A graduate of New York Medical College (1981), Dr. Levy completed his residency at Mt. Auburn Hospital in 1984 and became Chief Medical Resident in 1985. He served as the Medical Director of the The Marino Center for Integrative Health in Cambridge, MA from 1998-1999 and was Physician-in-Charge of Integrative Medical Education from 1996-2007. Since 2003, he has served as the Medical Director of the Osher Center for Complementary and Integrative Medical Therapies at the Brigham and Women’s Hospital. He has been active in teaching and curriculum development for many years, including teaching in Harvard Medical School’s Patient-Doctor relationship courses; Introduction to Clinical Medicine; CME courses; Teaching Residents to Teach; and workshops on evaluation and feedback. Dr. Levy is the recipient of numerous awards for excellence in teaching and has citations both for excellence in patient care and in patient satisfaction surveys.
Dr. Levy’s current professional interests include the rational use of dietary herbs and supplements, the power of an effective patient-doctor relationship and the integration of the scientific advances in modern medicine with the rediscovery and implementation of age-old therapies and the principles of healing.
Dr. Mehta received his BA in Biology from Illinois Wesleyan University and an MD from University of Texas-Southwestern Medical School. He completed his residency in internal medicine at University of Illinois-Chicago Hospital. He completed a clinical research fellowship in complementary and integrative medicine at the Harvard Medical School Osher Research Center (now based at the Beth Israel Deaconess Medical Center Division of General Medicine), during which he received a Master of Public Health degree from the Harvard School of Public Health.
He is the medical director of the Benson-Henry Institute for Mind Body Medicine at MGH. His educational and research interests include curricular development in complementary and integrative medical therapies, mind/body educational interventions in health professions training, and promotion of professionalism in medical trainees. He directs medical student and resident rotational experiences in integrative medicine for BHI-MGH and the Osher Center for Integrative Medicine. Dr. Mehta sees patients in a consultative role for use of complementary and integrative medical therapies, as well as mind/body interventions for stress management and stress reduction.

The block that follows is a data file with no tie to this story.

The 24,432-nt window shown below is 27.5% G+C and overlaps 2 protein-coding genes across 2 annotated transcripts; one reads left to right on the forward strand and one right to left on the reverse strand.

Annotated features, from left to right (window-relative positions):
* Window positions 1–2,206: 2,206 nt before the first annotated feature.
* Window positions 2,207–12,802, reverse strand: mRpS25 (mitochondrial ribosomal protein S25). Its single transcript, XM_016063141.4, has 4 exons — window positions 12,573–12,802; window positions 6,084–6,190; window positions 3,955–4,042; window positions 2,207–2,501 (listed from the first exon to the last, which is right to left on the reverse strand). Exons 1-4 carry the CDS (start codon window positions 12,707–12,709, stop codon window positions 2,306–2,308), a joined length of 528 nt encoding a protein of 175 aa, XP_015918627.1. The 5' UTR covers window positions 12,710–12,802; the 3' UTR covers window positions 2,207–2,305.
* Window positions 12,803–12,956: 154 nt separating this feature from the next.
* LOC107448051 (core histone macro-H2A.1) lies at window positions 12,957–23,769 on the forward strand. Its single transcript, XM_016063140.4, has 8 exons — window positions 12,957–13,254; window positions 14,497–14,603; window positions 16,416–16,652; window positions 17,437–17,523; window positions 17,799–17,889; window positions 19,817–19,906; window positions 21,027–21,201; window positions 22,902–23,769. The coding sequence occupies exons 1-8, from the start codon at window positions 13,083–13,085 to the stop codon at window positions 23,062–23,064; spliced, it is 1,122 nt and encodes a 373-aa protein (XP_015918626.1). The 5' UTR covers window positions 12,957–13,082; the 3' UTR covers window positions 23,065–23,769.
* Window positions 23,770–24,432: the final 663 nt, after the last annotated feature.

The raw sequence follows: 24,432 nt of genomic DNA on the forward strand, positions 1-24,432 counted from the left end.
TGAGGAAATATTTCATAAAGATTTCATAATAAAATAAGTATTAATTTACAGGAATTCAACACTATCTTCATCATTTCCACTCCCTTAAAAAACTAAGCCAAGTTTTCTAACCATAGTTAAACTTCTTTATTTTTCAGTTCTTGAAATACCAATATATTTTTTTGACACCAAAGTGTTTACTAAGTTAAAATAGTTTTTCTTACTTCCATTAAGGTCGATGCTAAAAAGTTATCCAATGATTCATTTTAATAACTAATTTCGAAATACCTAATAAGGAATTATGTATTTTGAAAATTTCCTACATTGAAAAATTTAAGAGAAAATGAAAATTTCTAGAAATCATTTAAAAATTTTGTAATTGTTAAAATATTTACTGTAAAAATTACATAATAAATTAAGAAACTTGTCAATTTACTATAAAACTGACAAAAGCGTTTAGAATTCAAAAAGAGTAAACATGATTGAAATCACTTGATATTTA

Dr. Mehta is an Instructor in Medicine at Harvard Medical School. He is also active in the Massachusetts Medical Society, and is a member of the American College of Physicians. Dr. Mehta is a diplomate of the American Board of Holistic Medicine, and has completed professional training in mindfulness-based stress reduction at the University of Massachusetts Medical School.
Aterah Nusrat, MSc., Program Manager
Ms Nusrat graduated with a BSc. in Chemistry and Environmental Science from the UK, and received her MSc. in Environmental Technology from Imperial College, London University in 1997. She went on to work as a project manager for award-winning sustainability initiatives in the UK, prior to relocating to the US in 2007. Before joining the Osher Center in 2014, she led sales and marketing initiatives for meditation retreats in the US and Europe. She now combines her personal interest in meditation with her professional skill sets in marketing and program management to support the work of the Osher Center.
Since joining the Osher team, Ms Nusrat has successfully organized our signature biennial Integrative Medicine Network Forums, coordinated the delivery of the 2015 Joint Conference for Acupuncture, Oncology and Fascia, operationalized our monthly Integrative Medicine Grand Rounds, and continues to support and develop our virtual and in-person efforts at connecting Boston-based integrative medicine professionals.